Jane Jacobs was far more than the sum of her activism. The woman who took on planning titan Robert Moses—defeating the Lower Manhattan Expressway proposal in 1962—was a critical thinker, dominant debater, insightful writer, mother, and wife. Above all, she was an iconoclast.
“For anybody who loves cities, Jane Jacobs is a part of their lives,” Robert Kanigel, author of Eyes on the Street: The Life of Jane Jacobs, says of the The Death and Life of Great American Cities author. “What Jane did with that book is legitimize all of us [city dwellers]....She said there are all sorts of reasons for loving cities, for living in the cities, completely different from the kind of perks you get from living in the suburbs—they’re incommensurable.”
Kanigel, an award-winning science writer and acclaimed author of seven prior biographies (On an Irish Island, 2012, etc.), lives in Baltimore. He has always lived in cities—and in 2010, while living in Cambridge, Massachusetts, and looking for his next assignment, he learned that Jane Jacobs’ papers were being kept at Boston College. He spent the day reading her correspondence and left charmed.
“Here we have an intellect and a spirit that was so determined to speak its own mind,” Kanigel says, “—to freely explore areas of interest to her and write about them and take as much time as she wanted, and really, without regard to anything, except her own independent spirit. We need more people like her in the world.”
Jane Isabel Butzner was born May 4, 1916, in Scranton, Pennsylvania, to parents who fostered her independence. “She set no limits to her imagination and apparently no one tried to do it for her,” Kanigel writes. (In her own words: “Being in a family where I wasn’t put down, that’s luck,” he quotes.) Never excelling at school, she thought of herself as an intellectual outlaw and moved to New York City at age 18. She became a stenographer, journalist, union member, an activist on behalf of her beloved Greenwich Village neighborhood, and author.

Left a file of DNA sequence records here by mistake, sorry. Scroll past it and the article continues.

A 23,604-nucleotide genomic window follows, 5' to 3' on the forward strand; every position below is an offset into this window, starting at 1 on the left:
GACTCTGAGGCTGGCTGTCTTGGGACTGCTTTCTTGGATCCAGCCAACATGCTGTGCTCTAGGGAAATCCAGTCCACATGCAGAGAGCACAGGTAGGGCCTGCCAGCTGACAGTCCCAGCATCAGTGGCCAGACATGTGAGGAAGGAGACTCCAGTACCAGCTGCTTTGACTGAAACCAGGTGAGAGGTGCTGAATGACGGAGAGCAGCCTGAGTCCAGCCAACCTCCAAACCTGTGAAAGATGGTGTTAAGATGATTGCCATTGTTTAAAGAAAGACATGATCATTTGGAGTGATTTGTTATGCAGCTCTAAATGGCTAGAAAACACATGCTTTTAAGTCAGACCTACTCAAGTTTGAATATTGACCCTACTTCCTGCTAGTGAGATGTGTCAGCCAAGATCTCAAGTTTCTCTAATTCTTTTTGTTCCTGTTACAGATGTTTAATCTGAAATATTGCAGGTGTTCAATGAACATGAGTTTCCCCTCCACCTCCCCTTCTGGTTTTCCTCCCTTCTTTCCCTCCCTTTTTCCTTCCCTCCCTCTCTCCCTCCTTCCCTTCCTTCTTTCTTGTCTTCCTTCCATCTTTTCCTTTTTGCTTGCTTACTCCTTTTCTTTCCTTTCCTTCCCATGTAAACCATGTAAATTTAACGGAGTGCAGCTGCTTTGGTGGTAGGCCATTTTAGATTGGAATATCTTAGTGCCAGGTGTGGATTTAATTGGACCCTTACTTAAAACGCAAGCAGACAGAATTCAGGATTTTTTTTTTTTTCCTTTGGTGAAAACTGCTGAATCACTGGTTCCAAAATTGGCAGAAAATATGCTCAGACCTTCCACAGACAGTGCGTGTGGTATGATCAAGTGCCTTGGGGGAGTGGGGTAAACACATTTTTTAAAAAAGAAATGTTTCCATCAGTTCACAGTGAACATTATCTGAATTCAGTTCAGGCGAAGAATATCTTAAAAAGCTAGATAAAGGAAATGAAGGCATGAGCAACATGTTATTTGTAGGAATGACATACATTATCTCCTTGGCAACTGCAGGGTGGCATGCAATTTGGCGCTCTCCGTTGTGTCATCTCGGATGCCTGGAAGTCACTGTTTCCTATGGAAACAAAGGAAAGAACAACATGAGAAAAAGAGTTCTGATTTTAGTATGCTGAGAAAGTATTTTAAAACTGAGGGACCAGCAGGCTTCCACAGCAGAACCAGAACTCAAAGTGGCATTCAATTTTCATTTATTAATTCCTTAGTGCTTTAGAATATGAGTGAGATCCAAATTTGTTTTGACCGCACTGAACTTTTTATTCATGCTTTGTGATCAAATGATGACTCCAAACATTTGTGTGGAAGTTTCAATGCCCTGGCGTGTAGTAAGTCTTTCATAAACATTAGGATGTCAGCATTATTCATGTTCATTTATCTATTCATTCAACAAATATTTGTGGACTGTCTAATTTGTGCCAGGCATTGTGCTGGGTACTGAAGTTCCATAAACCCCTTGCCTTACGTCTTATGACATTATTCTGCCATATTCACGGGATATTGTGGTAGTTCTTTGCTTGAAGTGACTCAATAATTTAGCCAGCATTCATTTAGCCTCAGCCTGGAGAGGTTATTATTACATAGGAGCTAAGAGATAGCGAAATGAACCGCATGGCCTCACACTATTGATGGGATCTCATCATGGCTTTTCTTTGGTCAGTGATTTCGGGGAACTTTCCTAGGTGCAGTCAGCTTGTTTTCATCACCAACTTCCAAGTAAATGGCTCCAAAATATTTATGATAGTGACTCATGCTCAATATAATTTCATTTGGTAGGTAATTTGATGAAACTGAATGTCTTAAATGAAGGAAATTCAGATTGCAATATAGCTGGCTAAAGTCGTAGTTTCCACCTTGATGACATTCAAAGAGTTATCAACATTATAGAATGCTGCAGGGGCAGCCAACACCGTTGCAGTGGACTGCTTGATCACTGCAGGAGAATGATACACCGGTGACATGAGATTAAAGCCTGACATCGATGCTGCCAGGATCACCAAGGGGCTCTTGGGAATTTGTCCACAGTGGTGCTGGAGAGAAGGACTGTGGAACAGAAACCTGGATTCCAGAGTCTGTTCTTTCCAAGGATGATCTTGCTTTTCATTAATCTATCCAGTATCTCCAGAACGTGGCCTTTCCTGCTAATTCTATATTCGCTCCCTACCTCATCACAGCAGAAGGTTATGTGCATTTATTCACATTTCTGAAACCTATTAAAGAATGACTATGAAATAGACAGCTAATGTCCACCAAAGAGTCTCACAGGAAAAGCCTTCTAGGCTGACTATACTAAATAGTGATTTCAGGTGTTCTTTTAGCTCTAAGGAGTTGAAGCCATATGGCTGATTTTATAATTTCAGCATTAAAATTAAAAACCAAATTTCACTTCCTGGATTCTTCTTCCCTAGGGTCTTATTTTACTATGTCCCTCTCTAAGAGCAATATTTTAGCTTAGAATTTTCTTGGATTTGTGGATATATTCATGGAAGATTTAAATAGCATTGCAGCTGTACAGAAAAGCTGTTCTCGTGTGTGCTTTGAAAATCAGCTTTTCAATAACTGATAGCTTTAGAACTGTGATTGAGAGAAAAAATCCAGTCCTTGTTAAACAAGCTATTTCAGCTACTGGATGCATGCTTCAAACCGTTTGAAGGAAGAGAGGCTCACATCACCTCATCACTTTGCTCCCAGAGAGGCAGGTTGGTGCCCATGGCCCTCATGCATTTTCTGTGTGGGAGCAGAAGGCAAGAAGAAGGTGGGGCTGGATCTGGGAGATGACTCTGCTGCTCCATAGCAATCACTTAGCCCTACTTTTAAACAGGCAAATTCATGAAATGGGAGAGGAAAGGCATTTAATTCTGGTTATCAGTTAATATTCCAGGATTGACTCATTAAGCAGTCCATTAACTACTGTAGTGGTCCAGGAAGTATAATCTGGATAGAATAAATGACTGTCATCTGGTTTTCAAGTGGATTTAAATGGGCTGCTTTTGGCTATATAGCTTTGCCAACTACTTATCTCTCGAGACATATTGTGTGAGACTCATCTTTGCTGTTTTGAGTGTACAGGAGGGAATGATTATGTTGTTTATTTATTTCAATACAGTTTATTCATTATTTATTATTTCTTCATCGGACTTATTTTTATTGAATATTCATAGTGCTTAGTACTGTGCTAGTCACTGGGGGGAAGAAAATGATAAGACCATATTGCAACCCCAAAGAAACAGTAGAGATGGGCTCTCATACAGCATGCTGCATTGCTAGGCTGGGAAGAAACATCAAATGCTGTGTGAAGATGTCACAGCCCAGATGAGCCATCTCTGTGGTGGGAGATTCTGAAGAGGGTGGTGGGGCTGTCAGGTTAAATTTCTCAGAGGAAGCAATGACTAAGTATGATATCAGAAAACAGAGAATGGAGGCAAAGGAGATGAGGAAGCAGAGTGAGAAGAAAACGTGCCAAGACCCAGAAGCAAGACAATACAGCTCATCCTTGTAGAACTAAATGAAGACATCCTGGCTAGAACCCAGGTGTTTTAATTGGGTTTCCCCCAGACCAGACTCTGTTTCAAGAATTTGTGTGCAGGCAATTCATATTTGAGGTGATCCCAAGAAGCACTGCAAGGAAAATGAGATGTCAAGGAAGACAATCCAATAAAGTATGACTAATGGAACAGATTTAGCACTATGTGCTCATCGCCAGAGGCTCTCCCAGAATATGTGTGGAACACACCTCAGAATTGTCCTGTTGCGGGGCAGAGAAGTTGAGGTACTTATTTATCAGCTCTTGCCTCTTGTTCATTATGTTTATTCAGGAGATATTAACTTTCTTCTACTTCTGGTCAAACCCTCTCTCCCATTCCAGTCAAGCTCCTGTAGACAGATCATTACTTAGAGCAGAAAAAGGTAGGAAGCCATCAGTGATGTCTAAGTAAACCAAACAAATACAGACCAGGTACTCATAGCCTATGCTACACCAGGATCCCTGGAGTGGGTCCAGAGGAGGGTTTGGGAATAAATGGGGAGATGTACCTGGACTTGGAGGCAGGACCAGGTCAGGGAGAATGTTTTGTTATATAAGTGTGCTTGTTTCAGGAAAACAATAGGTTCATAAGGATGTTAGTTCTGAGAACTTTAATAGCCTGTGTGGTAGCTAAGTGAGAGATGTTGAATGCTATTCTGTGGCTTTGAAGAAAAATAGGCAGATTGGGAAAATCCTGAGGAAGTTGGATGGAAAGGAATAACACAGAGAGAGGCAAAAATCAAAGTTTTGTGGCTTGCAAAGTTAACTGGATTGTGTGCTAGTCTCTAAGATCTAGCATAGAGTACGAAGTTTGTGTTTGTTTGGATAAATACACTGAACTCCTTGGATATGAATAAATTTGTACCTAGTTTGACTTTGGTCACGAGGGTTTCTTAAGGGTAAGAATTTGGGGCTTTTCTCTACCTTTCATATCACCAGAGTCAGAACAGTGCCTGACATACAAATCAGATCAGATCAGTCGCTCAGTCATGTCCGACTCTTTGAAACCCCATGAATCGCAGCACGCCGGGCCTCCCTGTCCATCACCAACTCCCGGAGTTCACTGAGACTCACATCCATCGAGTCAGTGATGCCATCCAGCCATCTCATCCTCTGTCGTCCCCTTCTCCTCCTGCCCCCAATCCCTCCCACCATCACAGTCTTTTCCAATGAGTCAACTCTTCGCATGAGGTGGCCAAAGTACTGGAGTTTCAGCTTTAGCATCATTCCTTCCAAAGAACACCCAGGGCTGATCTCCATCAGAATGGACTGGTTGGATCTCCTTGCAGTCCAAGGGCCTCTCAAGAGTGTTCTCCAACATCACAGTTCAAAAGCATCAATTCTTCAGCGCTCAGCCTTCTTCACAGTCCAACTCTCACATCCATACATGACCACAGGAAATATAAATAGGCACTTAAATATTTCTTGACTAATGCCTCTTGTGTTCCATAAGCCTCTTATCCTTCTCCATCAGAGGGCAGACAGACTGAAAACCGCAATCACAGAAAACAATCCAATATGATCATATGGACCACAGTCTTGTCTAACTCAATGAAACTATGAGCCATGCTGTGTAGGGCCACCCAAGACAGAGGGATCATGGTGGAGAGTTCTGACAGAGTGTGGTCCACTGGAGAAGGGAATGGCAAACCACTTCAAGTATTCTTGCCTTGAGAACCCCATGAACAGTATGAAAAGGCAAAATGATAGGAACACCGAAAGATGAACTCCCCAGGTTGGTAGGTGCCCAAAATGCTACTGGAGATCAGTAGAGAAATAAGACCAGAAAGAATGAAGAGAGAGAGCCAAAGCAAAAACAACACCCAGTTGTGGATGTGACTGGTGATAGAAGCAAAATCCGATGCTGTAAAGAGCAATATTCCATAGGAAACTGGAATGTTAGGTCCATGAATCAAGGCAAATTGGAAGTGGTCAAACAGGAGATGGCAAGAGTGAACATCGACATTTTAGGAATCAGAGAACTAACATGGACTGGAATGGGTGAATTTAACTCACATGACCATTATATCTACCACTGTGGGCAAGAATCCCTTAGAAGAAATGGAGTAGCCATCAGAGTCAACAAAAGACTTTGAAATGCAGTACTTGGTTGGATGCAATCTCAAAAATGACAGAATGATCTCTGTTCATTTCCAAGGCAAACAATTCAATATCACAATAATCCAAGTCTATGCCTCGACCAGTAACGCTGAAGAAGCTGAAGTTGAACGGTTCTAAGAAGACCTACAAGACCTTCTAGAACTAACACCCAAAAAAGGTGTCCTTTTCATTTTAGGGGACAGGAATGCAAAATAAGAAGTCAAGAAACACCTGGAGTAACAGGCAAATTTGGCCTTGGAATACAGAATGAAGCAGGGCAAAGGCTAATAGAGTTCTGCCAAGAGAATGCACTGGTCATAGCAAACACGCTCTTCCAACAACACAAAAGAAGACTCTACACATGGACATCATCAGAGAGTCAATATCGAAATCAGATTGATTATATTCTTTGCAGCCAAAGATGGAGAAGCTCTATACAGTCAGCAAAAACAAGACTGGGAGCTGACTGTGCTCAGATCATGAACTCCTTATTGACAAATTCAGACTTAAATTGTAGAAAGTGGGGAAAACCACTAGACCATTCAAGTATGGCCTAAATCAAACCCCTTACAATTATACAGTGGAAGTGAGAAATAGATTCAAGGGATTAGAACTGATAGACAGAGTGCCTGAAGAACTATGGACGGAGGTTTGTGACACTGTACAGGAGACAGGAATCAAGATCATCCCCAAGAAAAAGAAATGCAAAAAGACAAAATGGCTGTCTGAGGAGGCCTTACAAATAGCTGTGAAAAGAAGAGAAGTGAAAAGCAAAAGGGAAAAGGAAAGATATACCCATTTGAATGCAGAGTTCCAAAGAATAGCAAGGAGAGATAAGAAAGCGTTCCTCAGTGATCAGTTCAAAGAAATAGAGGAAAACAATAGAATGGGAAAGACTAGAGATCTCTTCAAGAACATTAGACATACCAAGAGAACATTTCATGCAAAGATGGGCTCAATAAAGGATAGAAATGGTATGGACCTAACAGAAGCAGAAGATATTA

“She was [a] social activist, gadfly, rogue, and rebel,” Kanigel writes. “She was an economist of sorts, and something of a philosopher, and, one hears it said, an expert on cities, too,” he writes. Each of her seven books, from Life and Death to 2004’s Dark Age Ahead,tackled “what civilians needed to survive and prosper, what a culture needed to be vigorous, what human society needed in order to thrive,” he writes.
Jacobs’ many cultural contributions included a vital, interconnected, ever burgeoning conception of cities; revolutionary ideas in urban planning and economics; and the phrases “social capital” and “eyes on the street.”
“[‘Eyes on the street’] is a phrase that she used in Death and Life,” Kanigel says, “and it stands for a human presence in our cities making them healthier, safer, stronger, livelier....It’s the whole public social presence that exists in the city, at least in some working neighborhoods, and often doesn’t work in the suburbs...where people are more home-oriented, in their backyards, and pulled back, so that the streets themselves are deserted.
“There’s something so healthy and lovely and vibrant and delightful about [her idea],” he says. “All those people, all those eyes on the street at once.”
Megan Labrise writes “Field Notes” and features for Kirkus Reviews.